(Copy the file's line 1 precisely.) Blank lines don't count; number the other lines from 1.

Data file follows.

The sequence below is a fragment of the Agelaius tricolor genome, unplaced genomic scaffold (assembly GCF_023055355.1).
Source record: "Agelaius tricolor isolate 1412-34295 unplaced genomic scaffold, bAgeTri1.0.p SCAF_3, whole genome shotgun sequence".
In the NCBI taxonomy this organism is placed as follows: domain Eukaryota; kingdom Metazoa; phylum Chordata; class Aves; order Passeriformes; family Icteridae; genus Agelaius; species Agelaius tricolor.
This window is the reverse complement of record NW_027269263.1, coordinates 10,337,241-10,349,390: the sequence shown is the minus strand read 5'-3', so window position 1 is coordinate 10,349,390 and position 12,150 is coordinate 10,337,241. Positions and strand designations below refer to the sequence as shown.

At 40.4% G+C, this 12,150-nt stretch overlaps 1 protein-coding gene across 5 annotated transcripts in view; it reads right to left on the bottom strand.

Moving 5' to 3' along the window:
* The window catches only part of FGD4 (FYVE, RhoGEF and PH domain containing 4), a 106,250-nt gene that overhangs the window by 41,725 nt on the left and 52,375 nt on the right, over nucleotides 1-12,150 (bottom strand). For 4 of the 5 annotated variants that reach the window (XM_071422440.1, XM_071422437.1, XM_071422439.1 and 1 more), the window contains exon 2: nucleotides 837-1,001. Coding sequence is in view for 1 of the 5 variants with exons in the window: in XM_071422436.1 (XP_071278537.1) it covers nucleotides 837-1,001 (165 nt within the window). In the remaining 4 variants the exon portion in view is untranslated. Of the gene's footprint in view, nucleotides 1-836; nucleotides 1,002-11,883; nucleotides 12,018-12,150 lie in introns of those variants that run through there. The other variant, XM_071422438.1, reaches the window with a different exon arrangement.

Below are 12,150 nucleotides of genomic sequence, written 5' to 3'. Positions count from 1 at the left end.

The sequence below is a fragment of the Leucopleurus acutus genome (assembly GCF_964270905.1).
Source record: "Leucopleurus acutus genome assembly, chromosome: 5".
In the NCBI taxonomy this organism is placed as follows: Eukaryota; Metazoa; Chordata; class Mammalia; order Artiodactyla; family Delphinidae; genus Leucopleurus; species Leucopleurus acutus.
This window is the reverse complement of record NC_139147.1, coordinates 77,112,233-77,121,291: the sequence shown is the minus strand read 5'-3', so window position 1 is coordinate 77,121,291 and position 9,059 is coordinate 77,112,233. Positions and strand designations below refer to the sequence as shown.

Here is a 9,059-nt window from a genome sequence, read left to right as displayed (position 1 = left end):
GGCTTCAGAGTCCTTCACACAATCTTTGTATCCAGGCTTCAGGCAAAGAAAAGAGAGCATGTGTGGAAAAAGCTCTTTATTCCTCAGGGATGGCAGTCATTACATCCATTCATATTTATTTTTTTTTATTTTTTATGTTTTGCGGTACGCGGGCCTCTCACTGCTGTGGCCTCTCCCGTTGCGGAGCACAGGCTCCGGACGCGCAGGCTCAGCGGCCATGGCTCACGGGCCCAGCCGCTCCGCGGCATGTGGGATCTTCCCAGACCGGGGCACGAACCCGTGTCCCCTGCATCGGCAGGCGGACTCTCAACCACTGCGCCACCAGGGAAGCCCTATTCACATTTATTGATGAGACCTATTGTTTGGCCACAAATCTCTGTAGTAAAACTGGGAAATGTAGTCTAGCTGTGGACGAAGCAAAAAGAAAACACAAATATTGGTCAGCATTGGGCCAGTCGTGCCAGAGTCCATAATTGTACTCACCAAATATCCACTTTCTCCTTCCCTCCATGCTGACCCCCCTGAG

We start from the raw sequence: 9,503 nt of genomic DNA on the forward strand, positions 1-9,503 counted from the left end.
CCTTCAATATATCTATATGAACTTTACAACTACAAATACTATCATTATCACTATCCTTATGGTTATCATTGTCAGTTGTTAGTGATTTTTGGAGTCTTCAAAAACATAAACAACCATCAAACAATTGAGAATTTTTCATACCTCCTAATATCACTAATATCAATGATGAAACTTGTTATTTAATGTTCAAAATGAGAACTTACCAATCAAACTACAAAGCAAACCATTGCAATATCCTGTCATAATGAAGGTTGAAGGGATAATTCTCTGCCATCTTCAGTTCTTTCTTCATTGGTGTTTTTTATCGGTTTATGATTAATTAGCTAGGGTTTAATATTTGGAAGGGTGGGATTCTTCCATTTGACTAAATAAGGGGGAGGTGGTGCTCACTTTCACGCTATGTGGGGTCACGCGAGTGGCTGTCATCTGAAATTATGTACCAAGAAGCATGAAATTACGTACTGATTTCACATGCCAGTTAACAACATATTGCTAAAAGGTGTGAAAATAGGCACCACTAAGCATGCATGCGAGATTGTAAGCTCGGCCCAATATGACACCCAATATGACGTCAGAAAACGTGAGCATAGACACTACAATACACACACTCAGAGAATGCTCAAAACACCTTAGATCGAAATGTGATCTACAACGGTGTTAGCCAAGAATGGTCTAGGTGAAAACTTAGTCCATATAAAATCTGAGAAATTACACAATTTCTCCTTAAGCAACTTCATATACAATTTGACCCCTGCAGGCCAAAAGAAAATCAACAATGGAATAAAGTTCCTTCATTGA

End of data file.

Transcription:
The sequence below is a fragment of the Agelaius tricolor genome, unplaced genomic scaffold (assembly GCF_023055355.1).